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Webster 1913 Edition


Strait

Strait

,
Adj.
A variant of
Straight
.
[Obs.]

Strait

,
Adj.
[
Com
par.
Straiter
;
sup
erl.
Straitest
.]
[OE.
straight
,
streyt
,
streit
, OF.
estreit
,
estroit
, F.
étroit
, from L.
strictus
drawn together, close, tight, p. p. of
stringere
to draw tight. See 2nd
Strait
, and cf.
Strict
.]
1.
Narrow; not broad.
Strait
is the gate, and narrow is the way, which leadeth unto life, and few there be that find it.
Matt. vii. 14.
Too
strait
and low our cottage doors.
Emerson.
2.
Tight; close; closely fitting.
Shak.
3.
Close; intimate; near; familiar.
[Obs.]
“A strait degree of favor.”
Sir P. Sidney.
4.
Strict; scrupulous; rigorous.
Some certain edicts and some
strait
decrees.
Shakespeare
The
straitest
sect of our religion.
Acts xxvi. 5 (Rev. Ver.).
5.
Difficult; distressful; straited.
To make your
strait
circumstances yet
straiter
.
Secker.
6.
Parsimonious; niggargly; mean.
[Obs.]
I beg cold comfort, and you are so
strait
,
And so ingrateful, you deny me that.
Shakespeare

Strait

,
adv.
Strictly; rigorously.
[Obs.]
Shak.

Strait

,
Noun.
;
pl.
Straits
(#)
.
[OE.
straight
,
streit
, OF.
estreit
,
estroit
. See
Strait
,
Adj.
]
1.
A narrow pass or passage.
He brought him through a darksome narrow
strait

To a broad gate all built of beaten gold.
Spenser.
Honor travels in a
strait
so narrow
Where one but goes abreast.
Shakespeare
2.
Specifically:
(Geog.)
A (comparatively) narrow passageway connecting two large bodies of water; – often in the plural;
as, the
strait
, or
straits
, of Gibraltar; the
straits
of Magellan; the
strait
, or
straits
, of Mackinaw.
We steered directly through a large outlet which they call a
strait
, though it be fifteen miles broad.
De Foe.
3.
A neck of land; an isthmus.
[R.]
A dark
strait
of barren land.
Tennyson.
4.
Fig.: A condition of narrowness or restriction; doubt; distress; difficulty; poverty; perplexity; – sometimes in the plural;
as, reduced to great
straits
.
For I am in a
strait
betwixt two.
Phil. i. 23.
Let no man, who owns a Providence, grow desperate under any calamity or
strait
whatsoever.
South.
Ulysses made use of the pretense of natural infirmity to conceal the
straits
he was in at that time in his thoughts.
Broome.

Strait

,
Verb.
T.
To put to difficulties.
[Obs.]
Shak.

Webster 1828 Edition


Strait

STRAIT

,
Adj.
[See Straight.]
1.
Narrow; close; not broad.
Strait is the gate, and narrow is the way that leadeth to life, and few there be that find it. Matthew 7.
2.
Close; intimate; as a strait degree of favor.
3.
Strict; rigorous.
He now, forsooth, takes on him to reform some certain edicts, and some strait decrees.
4.
Difficult; distressful.
5.
Straight; not crooked.

STRAIT

,
Noun.
[See Straight.]
1.
A narrow pass or passage, either in a mountain or in the ocean, between continents or other portions of land; as the straits of Gibraltar; the straits of Magellan; the straits of Dover. [In this sense, the plural is more generally used than the singular, and often without any apparent reason or propriety.]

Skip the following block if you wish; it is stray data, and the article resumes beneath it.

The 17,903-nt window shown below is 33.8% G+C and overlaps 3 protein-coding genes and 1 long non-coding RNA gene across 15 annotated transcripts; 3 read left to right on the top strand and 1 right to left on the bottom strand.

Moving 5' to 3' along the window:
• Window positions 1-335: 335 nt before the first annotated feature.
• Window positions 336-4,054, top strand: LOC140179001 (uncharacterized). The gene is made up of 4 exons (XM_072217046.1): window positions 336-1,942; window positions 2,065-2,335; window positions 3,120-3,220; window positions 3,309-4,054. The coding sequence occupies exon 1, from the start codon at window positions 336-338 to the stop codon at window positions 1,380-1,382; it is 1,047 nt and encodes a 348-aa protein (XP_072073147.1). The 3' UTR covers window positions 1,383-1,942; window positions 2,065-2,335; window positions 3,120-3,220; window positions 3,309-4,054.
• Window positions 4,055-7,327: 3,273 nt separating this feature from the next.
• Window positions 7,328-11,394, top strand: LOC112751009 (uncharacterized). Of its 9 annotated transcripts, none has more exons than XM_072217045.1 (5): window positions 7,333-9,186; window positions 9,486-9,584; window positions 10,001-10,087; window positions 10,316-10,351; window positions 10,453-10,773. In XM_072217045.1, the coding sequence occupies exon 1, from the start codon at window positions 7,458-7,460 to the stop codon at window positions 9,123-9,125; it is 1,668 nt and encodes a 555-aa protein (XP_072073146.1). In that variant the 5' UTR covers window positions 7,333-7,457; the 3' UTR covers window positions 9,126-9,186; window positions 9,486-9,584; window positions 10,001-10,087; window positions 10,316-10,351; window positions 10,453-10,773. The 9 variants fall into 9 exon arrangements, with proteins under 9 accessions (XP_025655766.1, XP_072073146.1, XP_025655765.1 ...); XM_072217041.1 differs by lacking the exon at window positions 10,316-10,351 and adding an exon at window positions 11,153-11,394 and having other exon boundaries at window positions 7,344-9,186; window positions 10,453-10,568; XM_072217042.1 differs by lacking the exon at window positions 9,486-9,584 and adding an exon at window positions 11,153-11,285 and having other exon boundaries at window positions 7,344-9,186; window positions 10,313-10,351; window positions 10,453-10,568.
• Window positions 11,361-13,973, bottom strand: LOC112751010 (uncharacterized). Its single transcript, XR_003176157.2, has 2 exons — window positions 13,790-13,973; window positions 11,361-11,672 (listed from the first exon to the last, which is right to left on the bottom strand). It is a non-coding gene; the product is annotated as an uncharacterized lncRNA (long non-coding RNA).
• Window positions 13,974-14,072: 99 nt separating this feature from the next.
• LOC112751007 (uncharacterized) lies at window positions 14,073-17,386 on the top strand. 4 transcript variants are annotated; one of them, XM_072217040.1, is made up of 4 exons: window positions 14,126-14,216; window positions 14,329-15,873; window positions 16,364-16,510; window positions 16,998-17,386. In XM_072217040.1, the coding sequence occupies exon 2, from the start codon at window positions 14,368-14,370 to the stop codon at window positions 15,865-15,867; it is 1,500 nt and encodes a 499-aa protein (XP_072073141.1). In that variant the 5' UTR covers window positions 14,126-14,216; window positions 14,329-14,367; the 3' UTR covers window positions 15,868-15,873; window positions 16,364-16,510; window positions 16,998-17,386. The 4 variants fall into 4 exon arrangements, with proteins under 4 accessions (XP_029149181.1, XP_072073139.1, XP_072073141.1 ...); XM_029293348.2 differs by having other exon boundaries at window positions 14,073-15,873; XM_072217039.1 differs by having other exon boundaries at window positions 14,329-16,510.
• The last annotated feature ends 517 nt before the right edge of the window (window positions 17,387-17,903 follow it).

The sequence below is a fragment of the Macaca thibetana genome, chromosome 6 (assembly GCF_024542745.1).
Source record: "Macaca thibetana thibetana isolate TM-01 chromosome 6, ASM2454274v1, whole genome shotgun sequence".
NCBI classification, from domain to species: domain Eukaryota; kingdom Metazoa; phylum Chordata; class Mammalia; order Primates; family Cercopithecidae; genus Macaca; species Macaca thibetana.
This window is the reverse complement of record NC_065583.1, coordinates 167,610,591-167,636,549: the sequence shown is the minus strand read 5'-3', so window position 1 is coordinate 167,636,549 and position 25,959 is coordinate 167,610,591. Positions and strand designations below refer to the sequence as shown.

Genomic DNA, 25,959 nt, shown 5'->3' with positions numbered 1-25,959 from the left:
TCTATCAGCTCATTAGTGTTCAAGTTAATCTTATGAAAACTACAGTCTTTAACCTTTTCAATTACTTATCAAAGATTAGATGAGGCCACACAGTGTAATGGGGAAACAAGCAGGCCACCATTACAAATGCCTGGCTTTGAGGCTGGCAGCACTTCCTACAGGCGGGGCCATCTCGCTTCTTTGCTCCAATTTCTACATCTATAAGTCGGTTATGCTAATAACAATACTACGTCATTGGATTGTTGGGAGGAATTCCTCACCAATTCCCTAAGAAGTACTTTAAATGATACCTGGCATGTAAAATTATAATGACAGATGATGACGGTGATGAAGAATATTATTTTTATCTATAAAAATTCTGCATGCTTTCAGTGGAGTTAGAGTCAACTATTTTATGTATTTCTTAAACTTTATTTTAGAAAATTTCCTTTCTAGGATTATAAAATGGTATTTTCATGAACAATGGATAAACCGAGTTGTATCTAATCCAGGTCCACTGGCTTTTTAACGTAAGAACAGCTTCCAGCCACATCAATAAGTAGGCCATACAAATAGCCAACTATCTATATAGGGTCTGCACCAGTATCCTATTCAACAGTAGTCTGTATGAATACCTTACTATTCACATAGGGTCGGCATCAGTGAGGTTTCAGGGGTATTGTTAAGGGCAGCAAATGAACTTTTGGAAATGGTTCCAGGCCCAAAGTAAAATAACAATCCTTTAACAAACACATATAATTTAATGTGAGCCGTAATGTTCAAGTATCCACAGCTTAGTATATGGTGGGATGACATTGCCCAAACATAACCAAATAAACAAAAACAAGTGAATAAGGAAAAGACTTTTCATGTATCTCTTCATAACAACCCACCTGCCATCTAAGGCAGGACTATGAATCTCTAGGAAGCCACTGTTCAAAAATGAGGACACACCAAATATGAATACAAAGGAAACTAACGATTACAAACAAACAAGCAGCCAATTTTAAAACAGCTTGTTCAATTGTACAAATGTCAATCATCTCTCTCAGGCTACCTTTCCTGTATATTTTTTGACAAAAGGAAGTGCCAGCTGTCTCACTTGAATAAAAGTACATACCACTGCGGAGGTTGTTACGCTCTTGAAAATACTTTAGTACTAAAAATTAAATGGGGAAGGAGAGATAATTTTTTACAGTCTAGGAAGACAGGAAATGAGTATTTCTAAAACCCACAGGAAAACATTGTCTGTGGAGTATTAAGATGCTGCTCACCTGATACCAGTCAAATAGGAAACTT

2.
Distress; difficulty; distressing necessity; formerly written streight. [Used either in the singular or plural.]
Let no man who owns a providence, become desperate under any calamity or strait whatsoever.
Ulysses made use of the pretense of natural infirmity to conceal the straits he was in at that time in his thoughts.

STRAIT

,
Verb.
T.
To put to difficulties. [Not in use.]

Definition 2022


strait

strait

See also: Sträit

English

Adjective

strait (comparative straiter, superlative straitest)

  1. (archaic) Narrow; restricted as to space or room; close.
    • Emerson
      too strait and low our cottage doors
    • 1866, Algernon Swinburne, Aholibah, lines 53-55
      Sweet oil was poured out on thy head
      And ran down like cool rain between
      The strait close locks it melted in.
    • 1900, Ernest Dowson, To One in Bedlam, lines 3-5
      Those scentless wisps of straw, that miserably line
      His strait, caged universe, whereat the dull world stares,
      Pedant and pitiful.
  2. (archaic) Righteous, strict.
    to follow the strait and narrow
  3. (obsolete) Tight; close; tight-fitting.
  4. (obsolete) Close; intimate; near; familiar.
    • Sir Philip Sidney
      a strait degree of favour
  5. (obsolete) Difficult; distressful; straited.
    • Secker
      to make your strait circumstances yet straiter
  6. (obsolete) Parsimonious; niggardly; mean.

Usage notes

The adjective is often confused with straight.

Derived terms

Noun

strait (plural straits)

Sketch of a strait connecting two larger bodies of water.
  1. (geography) A narrow channel of water connecting two larger bodies of water.
    The Strait of Gibraltar
    • De Foe
      We steered directly through a large outlet which they call a strait, though it be fifteen miles broad.
  2. A narrow pass or passage.
    • Spenser
      He brought him through a darksome narrow strait / To a broad gate all built of beaten gold.
    • 1602, William Shakespeare, Troilus and Cressida, III. iii. 154:
      For honour travels in a strait so narrow / Where one but goes abreast.
  3. A neck of land; an isthmus.
    • Tennyson
      a dark strait of barren land
  4. A difficult position (often used in plural).
    to be in dire straits
    • South
      Let no man, who owns a Providence, grow desperate under any calamity or strait whatsoever.
    • Broome
      Ulysses made use of the pretense of natural infirmity to conceal the straits he was in at that time in his thoughts.

Derived terms

Translations

Verb

strait (third-person singular simple present straits, present participle straiting, simple past and past participle straited)

  1. (obsolete) To put to difficulties.
    (Can we find and add a quotation of Shakespeare to this entry?)

Adverb

strait (comparative more strait, superlative most strait)

  1. (obsolete) Strictly; rigorously.

Anagrams